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Thursday, May 19, 2022

Self Filming Your Hunts Part 2: Other Gear

We recently covered camera gear and what you need to self film your hunts. For this article, we are going to discuss the other gear you may want in addition to a camera. Since you are filming hunts there will be some special considerations to keep in mind. You will want to focus on gear that is not overly bulky and is lightweight. A 10-pound tripod may be a very stable filming platform, but when hunting you are likely already carrying plenty of gear and the additional weight/bulk will not be insignificant.

Fluid Heads

Manfrotto Be Free Fluid Head

Unless you plan on holding your camera the entire time you are filming (or wearing a GoPro) you will need something to mount the camera to. The first piece of gear you need will be a fluid head. A fluid head is a head made for a camera that attaches to the top of a tripod or mount and features an arm for smooth panning and tilting of the camera. You will need one of these to attach your camera to any tripod, monopod, or camera arm.

Most fluid heads are going to feature some type of base plate quick-mount system. You will screw the base plate into the bottom of your camera(s) and then can quickly snap the camera into the fluid head when you are ready to film. The fluid head itself just screws onto the top of your mounting system. I am going to make a quick recommendation here for the Manfrotto BeFree Live Video Fluid Head. Retailing for about $100, it is the lightest full-feature fluid head I have found and performs flawlessly. It weighs in at only 12 ounces which is very light compared to most others.

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Tripods and Arms

The next crucial piece of filming gear is going to be either a tripod, a monopod, or a camera arm. Your choice will depend on what hunts you will be filming and what your primary methods of hunting are.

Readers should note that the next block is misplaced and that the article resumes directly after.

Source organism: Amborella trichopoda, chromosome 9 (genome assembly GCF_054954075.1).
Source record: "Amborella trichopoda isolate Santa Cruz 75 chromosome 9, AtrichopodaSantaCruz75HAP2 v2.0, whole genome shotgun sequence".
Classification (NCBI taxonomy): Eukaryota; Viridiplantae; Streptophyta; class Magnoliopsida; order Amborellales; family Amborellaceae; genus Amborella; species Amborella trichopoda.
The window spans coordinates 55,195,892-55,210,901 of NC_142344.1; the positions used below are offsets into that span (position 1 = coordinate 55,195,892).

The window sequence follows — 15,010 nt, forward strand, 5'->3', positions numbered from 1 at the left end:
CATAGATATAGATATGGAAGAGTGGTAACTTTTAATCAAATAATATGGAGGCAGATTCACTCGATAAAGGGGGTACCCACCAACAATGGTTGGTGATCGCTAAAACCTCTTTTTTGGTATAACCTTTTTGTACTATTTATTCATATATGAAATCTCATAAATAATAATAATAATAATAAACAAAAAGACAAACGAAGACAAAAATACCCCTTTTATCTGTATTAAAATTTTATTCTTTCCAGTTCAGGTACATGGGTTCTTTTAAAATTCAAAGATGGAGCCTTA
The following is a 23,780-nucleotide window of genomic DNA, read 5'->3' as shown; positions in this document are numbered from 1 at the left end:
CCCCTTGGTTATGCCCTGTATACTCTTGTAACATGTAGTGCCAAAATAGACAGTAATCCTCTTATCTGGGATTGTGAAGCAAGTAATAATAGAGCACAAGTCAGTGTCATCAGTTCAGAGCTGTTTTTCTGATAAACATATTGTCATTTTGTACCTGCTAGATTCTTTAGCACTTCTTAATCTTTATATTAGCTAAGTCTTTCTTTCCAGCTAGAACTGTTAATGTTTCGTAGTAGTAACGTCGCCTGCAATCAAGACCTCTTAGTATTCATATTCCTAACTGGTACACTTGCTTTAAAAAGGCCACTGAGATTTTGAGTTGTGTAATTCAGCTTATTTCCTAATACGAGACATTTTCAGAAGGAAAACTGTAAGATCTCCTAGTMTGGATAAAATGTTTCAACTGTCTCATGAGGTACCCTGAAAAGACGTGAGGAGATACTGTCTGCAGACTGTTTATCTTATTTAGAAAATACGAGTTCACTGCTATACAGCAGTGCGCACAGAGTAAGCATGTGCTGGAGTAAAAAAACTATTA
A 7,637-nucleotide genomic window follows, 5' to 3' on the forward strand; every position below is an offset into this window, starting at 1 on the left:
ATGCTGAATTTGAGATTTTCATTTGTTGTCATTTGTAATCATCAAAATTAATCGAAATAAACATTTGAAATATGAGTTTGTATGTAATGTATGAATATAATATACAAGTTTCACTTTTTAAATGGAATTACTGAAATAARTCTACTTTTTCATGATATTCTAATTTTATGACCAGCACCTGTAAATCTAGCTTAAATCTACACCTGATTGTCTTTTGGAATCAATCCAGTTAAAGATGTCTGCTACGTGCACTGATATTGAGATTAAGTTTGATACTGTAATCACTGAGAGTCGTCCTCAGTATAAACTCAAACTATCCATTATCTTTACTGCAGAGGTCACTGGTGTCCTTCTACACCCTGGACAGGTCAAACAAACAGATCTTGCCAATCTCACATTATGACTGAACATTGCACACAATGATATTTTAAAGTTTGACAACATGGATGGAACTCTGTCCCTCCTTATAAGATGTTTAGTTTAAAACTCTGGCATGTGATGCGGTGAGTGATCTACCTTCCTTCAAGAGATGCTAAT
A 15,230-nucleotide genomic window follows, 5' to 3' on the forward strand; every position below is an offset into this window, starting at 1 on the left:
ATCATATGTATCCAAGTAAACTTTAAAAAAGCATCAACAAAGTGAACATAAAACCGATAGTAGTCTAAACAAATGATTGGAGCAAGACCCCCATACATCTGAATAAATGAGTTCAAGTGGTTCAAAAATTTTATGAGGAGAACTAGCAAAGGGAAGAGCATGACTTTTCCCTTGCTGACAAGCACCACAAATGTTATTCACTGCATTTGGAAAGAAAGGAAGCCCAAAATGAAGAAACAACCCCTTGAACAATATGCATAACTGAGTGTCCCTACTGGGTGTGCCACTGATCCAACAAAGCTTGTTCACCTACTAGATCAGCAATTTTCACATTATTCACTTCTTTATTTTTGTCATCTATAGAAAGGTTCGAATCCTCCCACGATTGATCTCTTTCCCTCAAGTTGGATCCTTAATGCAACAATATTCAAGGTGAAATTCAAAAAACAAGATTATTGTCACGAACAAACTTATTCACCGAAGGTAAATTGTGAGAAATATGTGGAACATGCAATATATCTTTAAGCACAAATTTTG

Tripod

If you do a lot of hunting from roomy blinds or the ground, a tripod may be your best bet. There are many good options that fold up to a compact profile and can weigh as little as 3 pounds. No other mounting solution will give you the versatility you can get with a good tripod. The stability, adjustability, and reach of a good tripod is awesome to have when filming. However, they are not a perfect solution for everyone. They can be heavier than other solutions. They can also be bulky to carry. A 5-pound tripod that folds down to 16″ can be very cumbersome strapped to your pack—especially while travelling rough country or thick brush. One added benefit of a tripod is the ability to use it for binoculars while glassing or as a platform to mount your rifle to as well.

Monopod

The monopod functions much like a tripod with one important distinction: It only has one main support leg with three very small “tripod” legs at the bottom.  This can be a great space-saving feature if you are filming inside small popup blinds or looking to minimize bulk and on a backcountry hunt. It allows your camera to maintain a much smaller footprint on the ground than a full tripod. Unfortunately, you don’t typically save much, if any weight versus a tripod as the one support leg must be robust to support the weight of the camera.

Camera Arm

Lone Wolf Custom Gear – Pocket Arm

The camera arm is a specialty tool for the self filming hunter. It is made for people who hunt out of or next to trees. The arm does not have any ground supports. It mounts to the side of a tree via a strap and bracket. There are typically two main components: A base and the arm. Your fluid head goes on top of the arm which normally can swivel, extend, and support the fluid movement of the camera around the tree. Camera arms are simple to use, quiet, and allow quick positioning of the camera when a game animal is coming close. Holding the fluid head, you move it into position, point the camera where the animal will be, and then get ready with your weapon. Their weight generally hovers around the 3 to 5-pound range, though the new Lone Wolf Custom Gear “Pocket Arm” only weighs 1.6 pounds and is kind of a game-changer. If you are a whitetail hunter who hunts treestands, the camera arm will be perfect for you.

Conclusion

How you hunt will determine which mounting solution works best for you. If you do some hunting out of blinds and some out of treestands you may want to pick up a camera arm and a tripod to have the versatility of different setups. If you spend a lot of time on backcountry multi-day expeditions you may lean towards a monopod. My current setup is the Lone Wolf Custom Gear Pocket Arm for tree hunting and a Manfrotto BeFree tripod for everything else. Whatever you choose, make sure you spend time setting it up and practicing with it before you get into the field. Get out and film your hunts!

 

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